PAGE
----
Letter to President Zelenskyy

Mr. Volodymyr Zelenskyy
President of Ukraine
11 Bankova St. 01220 Kyiv, Ukraine

Re: A proposal to fight corruption with local citizen assemblies

Dear President Zelenskyy:

First, thank you for your remarkable leadership. I wish you all the best in defending, restoring and advancing the well-being of Ukraine and its brave people.

I am writing with a suggestion that, if adopted, has the potential to advance Ukraine as a leading innovator in democratic governance. The proposal would also counteract the criticisms of American politicians who question ongoing funding for your nation — often citing government corruption as one of the justifications for curbing that support.

Perhaps you are aware of growing European interest in “citizens’ assemblies” whose members are chosen by sortition, a democratic lottery process, rather than by election. Ireland, for example, has successfully used citizen assemblies to resolve some of its most politically divisive issues: abortion, same-sex marriage, climate change. Two of Belgium’s regional parliaments (German-speaking Ostbelgien and the Brussels-Capital region) have established permanent sortition-selected citizens’ assemblies to counterbalance the power of professional politicians in the elected assemblies.

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The True Representation Pledge

This is the final chapter from my book published last year entitled “True Representation: How Citizens’ Assemblies and Sortition Will Save Democracy.”

What if we were to demand that every candidate for President, Senate and House of Representatives sign a True Representation Pledge? The pledge strategy can be used in any election, in any country, at the national, state, provincial or local level, wherever people want to demonstrate the potential of sortition and citizens’ assemblies, by targeting an important issue that politicians cannot resolve.

In signing the pledge, each candidate would promise, upon being elected to office, that:

  • They would quickly enact legislation to authorize and fund a national (or state, provincial or local) citizens’ assembly to decide an important issue, identified for the pledge.
  • The citizens’ assembly would be conducted with a briefing book prepared to fairly represent the pros and cons of a wide range of views on the chosen issue.
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What If A Citizens’ Assembly Decided Trump’s Second Impeachment?

(Written before President Trump’s second impeachment trial on January 18, 2021)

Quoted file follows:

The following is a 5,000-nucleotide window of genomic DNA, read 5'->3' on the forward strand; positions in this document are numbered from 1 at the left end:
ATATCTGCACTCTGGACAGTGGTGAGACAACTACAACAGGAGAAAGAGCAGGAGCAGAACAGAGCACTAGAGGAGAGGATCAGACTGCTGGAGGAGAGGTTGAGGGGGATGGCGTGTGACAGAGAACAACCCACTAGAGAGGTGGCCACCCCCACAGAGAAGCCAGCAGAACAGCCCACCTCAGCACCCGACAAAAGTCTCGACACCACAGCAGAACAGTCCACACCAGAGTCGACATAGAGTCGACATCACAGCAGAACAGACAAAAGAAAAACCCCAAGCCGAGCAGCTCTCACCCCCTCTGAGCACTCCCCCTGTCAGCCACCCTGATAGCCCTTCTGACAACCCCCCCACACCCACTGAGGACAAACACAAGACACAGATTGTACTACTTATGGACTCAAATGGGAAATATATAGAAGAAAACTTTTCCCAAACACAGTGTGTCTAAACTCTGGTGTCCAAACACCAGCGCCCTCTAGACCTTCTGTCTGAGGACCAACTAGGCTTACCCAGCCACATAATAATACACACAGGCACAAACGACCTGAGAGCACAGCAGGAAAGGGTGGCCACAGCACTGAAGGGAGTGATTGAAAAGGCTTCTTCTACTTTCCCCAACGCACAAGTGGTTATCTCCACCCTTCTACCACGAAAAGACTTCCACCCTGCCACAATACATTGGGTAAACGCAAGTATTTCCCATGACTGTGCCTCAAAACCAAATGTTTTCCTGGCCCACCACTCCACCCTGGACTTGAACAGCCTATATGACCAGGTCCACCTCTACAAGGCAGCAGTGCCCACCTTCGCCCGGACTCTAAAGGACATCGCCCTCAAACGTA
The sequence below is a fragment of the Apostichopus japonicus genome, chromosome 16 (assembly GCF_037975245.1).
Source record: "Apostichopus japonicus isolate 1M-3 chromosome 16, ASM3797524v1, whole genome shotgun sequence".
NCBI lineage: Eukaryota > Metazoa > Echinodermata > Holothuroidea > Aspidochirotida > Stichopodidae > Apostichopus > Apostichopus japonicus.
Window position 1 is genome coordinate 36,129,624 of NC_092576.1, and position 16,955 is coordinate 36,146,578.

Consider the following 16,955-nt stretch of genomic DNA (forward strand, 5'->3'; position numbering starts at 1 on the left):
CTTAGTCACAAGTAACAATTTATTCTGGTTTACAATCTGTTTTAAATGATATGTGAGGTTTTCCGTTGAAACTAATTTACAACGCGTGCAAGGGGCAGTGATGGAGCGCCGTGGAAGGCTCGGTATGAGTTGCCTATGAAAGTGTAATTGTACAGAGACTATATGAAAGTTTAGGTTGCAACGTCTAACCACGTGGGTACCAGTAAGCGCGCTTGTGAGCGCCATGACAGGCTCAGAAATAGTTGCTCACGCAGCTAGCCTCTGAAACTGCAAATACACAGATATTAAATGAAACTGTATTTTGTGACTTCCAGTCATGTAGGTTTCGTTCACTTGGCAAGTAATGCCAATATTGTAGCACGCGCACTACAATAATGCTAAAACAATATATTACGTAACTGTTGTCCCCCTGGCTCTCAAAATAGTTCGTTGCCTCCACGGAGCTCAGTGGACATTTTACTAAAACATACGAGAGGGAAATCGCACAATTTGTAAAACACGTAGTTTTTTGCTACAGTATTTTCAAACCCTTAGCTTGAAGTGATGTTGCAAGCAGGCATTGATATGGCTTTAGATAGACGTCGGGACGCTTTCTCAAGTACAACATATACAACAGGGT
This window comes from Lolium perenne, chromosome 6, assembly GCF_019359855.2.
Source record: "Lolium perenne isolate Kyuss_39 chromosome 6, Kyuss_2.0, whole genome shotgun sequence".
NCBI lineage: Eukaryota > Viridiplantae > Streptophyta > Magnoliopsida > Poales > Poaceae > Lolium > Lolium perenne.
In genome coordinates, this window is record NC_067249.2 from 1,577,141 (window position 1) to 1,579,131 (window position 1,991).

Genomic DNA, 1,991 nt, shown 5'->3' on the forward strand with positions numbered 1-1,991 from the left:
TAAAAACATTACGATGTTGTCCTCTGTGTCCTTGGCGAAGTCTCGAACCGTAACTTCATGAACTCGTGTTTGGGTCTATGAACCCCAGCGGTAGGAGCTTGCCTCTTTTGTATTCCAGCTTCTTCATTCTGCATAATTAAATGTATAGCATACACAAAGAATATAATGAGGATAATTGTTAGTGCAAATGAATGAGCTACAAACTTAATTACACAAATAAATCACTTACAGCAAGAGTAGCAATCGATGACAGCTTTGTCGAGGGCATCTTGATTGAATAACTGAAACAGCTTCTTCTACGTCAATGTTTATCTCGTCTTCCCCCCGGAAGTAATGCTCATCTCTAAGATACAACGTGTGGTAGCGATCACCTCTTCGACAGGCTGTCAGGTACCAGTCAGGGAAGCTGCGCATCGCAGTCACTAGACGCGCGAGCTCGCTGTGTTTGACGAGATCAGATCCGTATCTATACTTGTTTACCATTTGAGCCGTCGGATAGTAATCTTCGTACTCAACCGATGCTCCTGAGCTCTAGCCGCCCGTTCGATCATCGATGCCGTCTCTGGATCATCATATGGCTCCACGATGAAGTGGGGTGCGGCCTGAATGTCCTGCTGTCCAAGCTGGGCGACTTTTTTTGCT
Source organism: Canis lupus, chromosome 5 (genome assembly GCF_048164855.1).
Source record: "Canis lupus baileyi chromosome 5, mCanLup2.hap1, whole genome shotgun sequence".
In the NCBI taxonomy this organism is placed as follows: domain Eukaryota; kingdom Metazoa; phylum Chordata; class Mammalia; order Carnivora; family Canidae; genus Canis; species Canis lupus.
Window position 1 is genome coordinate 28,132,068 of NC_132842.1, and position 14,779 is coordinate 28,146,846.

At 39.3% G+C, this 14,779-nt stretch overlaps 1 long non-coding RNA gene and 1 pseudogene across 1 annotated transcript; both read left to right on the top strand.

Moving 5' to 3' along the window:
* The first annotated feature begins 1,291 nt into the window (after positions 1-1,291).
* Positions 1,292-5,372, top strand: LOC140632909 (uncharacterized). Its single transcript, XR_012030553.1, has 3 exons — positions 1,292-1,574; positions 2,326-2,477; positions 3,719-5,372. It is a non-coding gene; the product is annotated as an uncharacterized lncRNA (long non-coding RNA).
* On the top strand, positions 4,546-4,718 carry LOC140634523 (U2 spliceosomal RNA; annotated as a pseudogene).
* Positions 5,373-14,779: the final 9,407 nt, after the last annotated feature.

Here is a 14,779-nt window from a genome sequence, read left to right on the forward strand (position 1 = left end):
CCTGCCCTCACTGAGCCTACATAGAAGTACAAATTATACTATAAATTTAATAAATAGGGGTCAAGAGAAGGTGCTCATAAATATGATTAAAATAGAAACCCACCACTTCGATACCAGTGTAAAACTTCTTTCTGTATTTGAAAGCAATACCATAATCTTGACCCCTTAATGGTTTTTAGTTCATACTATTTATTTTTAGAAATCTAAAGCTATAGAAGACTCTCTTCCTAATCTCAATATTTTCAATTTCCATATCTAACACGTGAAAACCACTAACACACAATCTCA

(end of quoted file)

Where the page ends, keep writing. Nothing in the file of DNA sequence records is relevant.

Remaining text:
The U.S. House of Representatives has impeached President Donald Trump for a second time, but the Senate will not conduct its trial until after Trump has left office.

The difference between political and deliberative decision-making is that one is based on winning the next election and the other is based on seeking the truth. Professional politicians do not deliberate. They calculate. With each decision, the underlying consideration is the impact it will have on votes and donations.

Republican Senators will consider convicting Trump, but most are afraid, not only of Trump supporters hurting their chances in the next election, but of Trump supporters hurting them physically. Senator Lindsay Graham briefly broke with Trump, declaring that “enough is enough.” But he was soon advising the President again after being threatened by angry Trump supporters at an airport.

Few politicians have the integrity or courage of Justin Amash, the lone Republican congressman who voted to impeach President Trump in 2017, knowingly sacrificing his seat in Congress. Or the ten Republican representatives who voted for a second Trump impeachment, with Liz Cheney boldly stating that Trump “summoned this mob, assembled the mob, and lit the flame of this attack.”

While some of his opponents think Trump should be tried, convicted and banned from holding federal office in the future, others argue that a failure to convict him in the Senate will strengthen him politically and still others claim that if he’s out of office the process is not legal.

I’d like to suggest a novel resolution. What if we let “the people” decide?

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